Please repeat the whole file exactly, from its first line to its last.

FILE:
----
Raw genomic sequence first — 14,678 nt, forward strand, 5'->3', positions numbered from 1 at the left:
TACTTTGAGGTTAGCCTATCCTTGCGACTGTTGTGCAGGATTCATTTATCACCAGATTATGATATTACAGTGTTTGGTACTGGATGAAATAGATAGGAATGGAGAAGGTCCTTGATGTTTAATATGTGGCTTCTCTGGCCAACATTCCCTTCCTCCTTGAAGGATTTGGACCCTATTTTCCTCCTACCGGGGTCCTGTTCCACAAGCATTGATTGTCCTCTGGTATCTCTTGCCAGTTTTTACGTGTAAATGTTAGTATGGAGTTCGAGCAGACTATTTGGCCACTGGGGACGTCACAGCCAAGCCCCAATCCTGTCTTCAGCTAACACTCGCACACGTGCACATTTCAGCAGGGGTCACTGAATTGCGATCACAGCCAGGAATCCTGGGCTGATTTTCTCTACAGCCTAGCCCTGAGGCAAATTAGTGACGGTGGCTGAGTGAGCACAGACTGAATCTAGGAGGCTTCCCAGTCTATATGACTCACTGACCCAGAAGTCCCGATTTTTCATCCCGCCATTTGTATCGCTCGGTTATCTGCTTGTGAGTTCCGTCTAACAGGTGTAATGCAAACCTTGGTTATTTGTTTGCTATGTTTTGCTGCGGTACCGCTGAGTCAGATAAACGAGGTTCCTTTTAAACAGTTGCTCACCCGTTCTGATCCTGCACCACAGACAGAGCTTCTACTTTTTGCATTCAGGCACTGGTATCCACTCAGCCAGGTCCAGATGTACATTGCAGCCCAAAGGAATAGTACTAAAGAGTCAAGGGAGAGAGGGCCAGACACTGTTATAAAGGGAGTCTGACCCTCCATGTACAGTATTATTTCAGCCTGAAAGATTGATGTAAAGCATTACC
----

Raw genomic sequence first — 14,678 nt, forward strand, 5'->3', positions numbered from 1 at the left:
TACTTTGAGGTTAGCCTATCCTTGCGACTGTTGTGCAGGATTCATTTATCACCAGATTATGATATTACAGTGTTTGGTACTGGATGAAATAGATAGGAATGGAGAAGGTCCTTGATGTTTAATATGTGGCTTCTCTGGCCAACATTCCCTTCCTCCTTGAAGGATTTGGACCCTATTTTCCTCCTACCGGGGTCCTGTTCCACAAGCATTGATTGTCCTCTGGTATCTCTTGCCAGTTTTTACGTGTAAATGTTAGTATGGAGTTCGAGCAGACTATTTGGCCACTGGGGACGTCACAGCCAAGCCCCAATCCTGTCTTCAGCTAACACTCGCACACGTGCACATTTCAGCAGGGGTCACTGAATTGCGATCACAGCCAGGAATCCTGGGCTGATTTTCTCTACAGCCTAGCCCTGAGGCAAATTAGTGACGGTGGCTGAGTGAGCACAGACTGAATCTAGGAGGCTTCCCAGTCTATATGACTCACTGACCCAGAAGTCCCGATTTTTCATCCCGCCATTTGTATCGCTCGGTTATCTGCTTGTGAGTTCCGTCTAACAGGTGTAATGCAAACCTTGGTTATTTGTTTGCTATGTTTTGCTGCGGTACCGCTGAGTCAGATAAACGAGGTTCCTTTTAAACAGTTGCTCACCCGTTCTGATCCTGCACCACAGACAGAGCTTCTACTTTTTGCATTCAGGCACTGGTATCCACTCAGCCAGGTCCAGATGTACATTGCAGCCCAAAGGAATAGTACTAAAGAGTCAAGGGAGAGAGGGCCAGACACTGTTATAAAGGGAGTCTGACCCTCCATGTACAGTATTATTTCAGCCTGAAAGATTGATGTAAAGCATTACC